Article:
BIRMINGHAM, Alabama — A wrongful death lawsuit has been filed against Jefferson County and its former nursing home claiming staff failed to provide the treatment and care that could have prevented a patient’s death in 2009.

The suit, filed Friday in Jefferson County Circuit Court, seeks unspecified actual and punitive damages stemming from the Oct. 4, 2009, death of Mary Elizabeth Yancey, 78, who had been at the center since 2005.

It names as defendants the Jefferson County Commission, dba Jefferson Rehabilitation and Health Center; Continuity Health Care Inc., the Montgomery contractor providing health care at the home; and several medical employees.

Yancey’s daughters, Bernice Averhart and Geraldine Reddick, claim in the suit that nursing home staff failed to detect a severe abdominal infection that ruptured when Yancey fell at the facility.

She was not sent to a hospital for three days, even though signs of the infection were apparent and Yancey was complaining of abdominal pain, the lawsuit contends. She remained hospitalized until she died a month later of septic shock, the suit said.

The defendants “violated their duty to provide appropriate nursing care and services and these violations caused the death of Ms. Yancey,” the suit said.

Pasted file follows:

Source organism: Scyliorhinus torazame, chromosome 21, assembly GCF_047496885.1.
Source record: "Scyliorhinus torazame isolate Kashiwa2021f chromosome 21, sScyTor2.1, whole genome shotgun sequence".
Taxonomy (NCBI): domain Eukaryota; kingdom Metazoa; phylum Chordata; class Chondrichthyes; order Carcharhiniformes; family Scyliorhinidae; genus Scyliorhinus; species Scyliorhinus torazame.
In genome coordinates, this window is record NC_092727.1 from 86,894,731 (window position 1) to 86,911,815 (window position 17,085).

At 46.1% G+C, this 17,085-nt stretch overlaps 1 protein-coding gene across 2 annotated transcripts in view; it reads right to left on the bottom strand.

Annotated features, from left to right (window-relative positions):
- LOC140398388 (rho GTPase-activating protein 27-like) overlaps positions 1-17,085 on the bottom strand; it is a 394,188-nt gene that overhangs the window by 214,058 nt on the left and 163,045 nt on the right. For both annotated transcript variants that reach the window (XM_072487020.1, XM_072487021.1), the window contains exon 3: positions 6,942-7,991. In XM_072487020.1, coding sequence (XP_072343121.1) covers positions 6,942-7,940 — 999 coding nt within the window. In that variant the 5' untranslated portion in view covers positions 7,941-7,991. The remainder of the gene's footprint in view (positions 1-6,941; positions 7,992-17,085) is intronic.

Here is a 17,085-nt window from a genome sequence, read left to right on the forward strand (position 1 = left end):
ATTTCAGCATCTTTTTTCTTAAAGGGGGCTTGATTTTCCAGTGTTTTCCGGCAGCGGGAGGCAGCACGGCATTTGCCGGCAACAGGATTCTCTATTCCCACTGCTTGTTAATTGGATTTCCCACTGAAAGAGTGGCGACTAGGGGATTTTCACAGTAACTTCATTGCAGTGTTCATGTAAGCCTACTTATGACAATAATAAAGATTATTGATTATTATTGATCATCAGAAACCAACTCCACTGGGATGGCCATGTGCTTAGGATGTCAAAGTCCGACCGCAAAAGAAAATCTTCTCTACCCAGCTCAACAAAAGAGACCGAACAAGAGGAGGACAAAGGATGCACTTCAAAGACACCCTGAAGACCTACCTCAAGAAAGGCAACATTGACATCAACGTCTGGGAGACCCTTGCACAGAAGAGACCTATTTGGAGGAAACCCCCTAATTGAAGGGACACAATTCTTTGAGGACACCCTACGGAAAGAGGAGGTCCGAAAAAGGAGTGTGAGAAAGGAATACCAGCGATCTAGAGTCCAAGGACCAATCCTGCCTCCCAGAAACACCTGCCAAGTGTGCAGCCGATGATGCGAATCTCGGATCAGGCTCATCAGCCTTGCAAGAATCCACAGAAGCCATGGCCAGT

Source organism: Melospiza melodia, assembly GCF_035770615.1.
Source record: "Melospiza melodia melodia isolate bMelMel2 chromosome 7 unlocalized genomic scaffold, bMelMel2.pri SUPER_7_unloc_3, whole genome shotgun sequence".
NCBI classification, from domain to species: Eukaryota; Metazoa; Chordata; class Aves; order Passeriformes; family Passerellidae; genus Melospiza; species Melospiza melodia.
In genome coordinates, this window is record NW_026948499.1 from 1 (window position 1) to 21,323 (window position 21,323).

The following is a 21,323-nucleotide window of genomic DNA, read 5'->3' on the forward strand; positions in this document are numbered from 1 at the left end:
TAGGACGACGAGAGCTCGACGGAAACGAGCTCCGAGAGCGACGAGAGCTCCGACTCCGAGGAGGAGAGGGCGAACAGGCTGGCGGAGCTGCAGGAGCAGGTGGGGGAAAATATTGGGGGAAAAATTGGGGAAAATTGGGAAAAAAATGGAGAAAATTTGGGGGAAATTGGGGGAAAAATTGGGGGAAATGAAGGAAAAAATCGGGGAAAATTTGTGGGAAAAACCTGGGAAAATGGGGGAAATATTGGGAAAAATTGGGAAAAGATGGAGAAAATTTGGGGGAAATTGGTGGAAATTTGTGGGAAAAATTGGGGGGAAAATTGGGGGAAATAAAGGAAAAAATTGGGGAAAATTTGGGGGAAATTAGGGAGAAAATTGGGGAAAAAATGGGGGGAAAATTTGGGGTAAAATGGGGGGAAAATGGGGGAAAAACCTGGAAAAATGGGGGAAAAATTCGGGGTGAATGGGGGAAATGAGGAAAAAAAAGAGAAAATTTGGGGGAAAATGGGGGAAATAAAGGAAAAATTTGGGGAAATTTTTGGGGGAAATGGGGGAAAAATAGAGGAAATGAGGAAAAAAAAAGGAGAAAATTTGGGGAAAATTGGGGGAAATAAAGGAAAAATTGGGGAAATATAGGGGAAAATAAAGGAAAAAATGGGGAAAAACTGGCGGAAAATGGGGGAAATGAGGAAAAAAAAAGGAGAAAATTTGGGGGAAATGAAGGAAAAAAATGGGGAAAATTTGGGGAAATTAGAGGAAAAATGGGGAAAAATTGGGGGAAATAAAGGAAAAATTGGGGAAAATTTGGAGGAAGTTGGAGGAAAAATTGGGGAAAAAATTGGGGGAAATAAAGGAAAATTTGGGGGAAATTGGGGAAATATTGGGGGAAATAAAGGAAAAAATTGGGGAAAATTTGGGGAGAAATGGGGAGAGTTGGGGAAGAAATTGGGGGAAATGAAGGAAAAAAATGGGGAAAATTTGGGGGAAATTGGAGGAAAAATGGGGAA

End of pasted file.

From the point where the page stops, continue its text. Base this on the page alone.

Jeff Sewell, the Jefferson County Attorney, declined comment, saying he had not seen the suit. Officials with Continuity did not return a phone message left Monday seeking comment.

The county nursing home, which opened in 1965, has been at the center of a political storm amid calls to close the chronically underutilized facility that required annual taxpayer subsidies to break even financially.

The home posted a $28 million deficit over the 2003-2008 budget years, and has continued to lose more than $4 million per year, county officials have said.

A majority of commissioners voted Sept. 13 to sell state licenses for 238 beds from the center to a Tuscaloosa-based firm for $8.3 million, effectively getting the county out of the nursing home business.

The lawyers who filed the wrongful death suit, Perry Shuttlesworth Jr. and Alan Lasseter, wrote that efforts to make the nursing home profitable led officials to take on patients the facility was not able to properly treat and monitor.

“The defendants .¤.¤. actively sought admission of patients with similar medical and nursing needs to Ms. Yancey in order to fill empty beds and to increase their rate of occupancy and overall revenues,” the suit said.

Yancey had other health problems, including Type 2 diabetes, cognitive loss, hypertension and abdominal problems due to prior hernia surgery, the suit said.

Deterioration of a mesh used in Yancey’s earlier hernia surgery caused the infection that led to her death, the suit contends.

Nursing home officials also failed to turn over complete records of Yancey’s medical care before her death, including information from the month leading to her fall, the suit said.

Pending before Circuit Judge Robert Vance, the suit seeks a jury trial. The defendants have 30 days to respond after they receive the complaint.